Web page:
In this Tuesday, Sept. 11, 2001 file photo, with the skeleton of the World Trade Center twin towers in the background, New York City firefighters work amid debris on Cortlandt St. after the terrorist attacks. (AP Photo/Mark Lennihan)Photo by Associated Press /Chattanooga Times Free Press.
BY THE NUMBERS
Rhea County, Tenn.
Square miles: 336
Square miles: 6.4
Square Miles: 6.1
Source: 2010 U.S. Census
RHEA COUNTY, Tenn. -- Phil Cise Sr., a Summitt, N.J., volunteer firefighter who helped clear debris at ground zero in New York City, knows firsthand the importance of having turnout gear readily accessible whenever it's needed.
Cise, a third-generation firefighter who owns a tree-trimming business, said he learned about the 9/11 plane crashes while working about 22 miles away. He went to help immediately, he said.
Serving as a volunteer firefighter "comes from the heart ... and creates a brotherhood," Cise said.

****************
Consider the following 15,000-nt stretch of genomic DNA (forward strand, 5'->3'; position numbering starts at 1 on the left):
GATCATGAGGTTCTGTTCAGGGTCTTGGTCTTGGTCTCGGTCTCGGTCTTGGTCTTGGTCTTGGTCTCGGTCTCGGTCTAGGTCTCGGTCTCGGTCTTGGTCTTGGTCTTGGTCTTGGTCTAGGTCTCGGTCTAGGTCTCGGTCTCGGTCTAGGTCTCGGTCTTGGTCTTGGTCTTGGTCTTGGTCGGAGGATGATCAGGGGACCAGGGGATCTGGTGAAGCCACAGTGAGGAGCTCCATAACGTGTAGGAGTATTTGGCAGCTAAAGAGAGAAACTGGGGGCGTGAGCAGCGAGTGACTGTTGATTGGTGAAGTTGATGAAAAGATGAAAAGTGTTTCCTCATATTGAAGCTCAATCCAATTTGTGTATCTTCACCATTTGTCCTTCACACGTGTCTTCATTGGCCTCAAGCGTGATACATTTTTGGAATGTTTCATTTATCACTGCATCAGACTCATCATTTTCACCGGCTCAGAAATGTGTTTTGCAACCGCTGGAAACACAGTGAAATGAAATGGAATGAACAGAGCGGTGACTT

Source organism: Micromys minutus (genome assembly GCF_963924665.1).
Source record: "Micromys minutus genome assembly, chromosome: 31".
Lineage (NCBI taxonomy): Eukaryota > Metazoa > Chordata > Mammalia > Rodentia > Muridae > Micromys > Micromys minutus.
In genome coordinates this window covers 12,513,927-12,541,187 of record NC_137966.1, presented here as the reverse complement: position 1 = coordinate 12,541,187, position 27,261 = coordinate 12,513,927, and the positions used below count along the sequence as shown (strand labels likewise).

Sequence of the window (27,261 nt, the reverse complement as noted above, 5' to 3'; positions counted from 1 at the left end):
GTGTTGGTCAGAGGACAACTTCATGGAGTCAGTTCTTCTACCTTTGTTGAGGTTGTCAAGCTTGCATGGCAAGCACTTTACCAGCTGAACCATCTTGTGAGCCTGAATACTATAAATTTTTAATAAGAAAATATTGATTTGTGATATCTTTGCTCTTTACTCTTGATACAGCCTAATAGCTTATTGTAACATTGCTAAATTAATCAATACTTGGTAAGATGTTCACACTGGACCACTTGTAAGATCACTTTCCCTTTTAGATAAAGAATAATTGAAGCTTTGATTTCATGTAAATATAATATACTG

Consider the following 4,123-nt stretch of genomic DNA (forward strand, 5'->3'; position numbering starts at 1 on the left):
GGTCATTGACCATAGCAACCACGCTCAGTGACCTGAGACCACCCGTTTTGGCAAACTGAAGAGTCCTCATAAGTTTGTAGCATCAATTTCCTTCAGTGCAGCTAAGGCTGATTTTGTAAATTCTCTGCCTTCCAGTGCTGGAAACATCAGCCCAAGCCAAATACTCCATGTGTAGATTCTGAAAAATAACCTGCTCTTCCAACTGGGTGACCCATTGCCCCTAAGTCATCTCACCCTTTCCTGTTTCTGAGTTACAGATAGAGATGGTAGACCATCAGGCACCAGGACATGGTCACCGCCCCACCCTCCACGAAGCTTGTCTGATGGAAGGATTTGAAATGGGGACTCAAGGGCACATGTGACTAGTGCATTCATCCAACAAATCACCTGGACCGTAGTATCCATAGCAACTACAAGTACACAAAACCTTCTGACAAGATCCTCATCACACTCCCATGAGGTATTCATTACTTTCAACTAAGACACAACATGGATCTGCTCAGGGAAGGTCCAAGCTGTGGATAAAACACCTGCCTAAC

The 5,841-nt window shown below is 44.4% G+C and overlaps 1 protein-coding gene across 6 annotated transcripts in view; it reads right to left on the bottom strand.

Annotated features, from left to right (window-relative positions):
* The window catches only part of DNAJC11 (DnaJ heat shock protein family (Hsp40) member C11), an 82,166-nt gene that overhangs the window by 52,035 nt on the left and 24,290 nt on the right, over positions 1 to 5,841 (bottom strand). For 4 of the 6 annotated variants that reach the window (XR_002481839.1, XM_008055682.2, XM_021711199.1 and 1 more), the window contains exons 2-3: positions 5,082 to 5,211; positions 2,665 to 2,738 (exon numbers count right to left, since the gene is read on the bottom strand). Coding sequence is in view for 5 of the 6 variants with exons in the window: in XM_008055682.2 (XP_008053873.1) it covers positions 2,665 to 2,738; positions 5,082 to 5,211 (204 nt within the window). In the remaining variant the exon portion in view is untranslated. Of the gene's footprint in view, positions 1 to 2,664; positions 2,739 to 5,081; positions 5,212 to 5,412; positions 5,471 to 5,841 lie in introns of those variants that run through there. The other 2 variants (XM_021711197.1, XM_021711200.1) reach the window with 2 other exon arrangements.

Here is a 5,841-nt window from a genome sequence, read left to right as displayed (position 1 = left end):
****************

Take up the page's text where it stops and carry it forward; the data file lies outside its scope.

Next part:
He said having the proper equipment is essential.
"Purchasing the best equipment is not an option," he said.
Cise, who is in Rhea County working on a book about 9/11, said accessible turnout gear includes four pieces -- pants, coat, a helmet and boots.
Jacky Reavley, Rhea County's fire chief and emergency management director, said that under the former fire chief a grant had allowed for the purchase of newer air packs and turnout gear for volunteers to replace "hand-me-down" equipment.
Reavley said officials have applied for another grant because they do not have enough gear for all the firefighters.
"We haven't purchased major equipment in a while ... and haven't heard anything from grants [we have applied for]," Reavley said.
Rhea County averages nearly 200 volunteers serving 12 fire districts, he said.
In addition to his book, Cise is trying to help raise money for a Sept. 11, 2001, memorial in Independence, N.J.
For more information, log onto www.911remembranceparknj.com.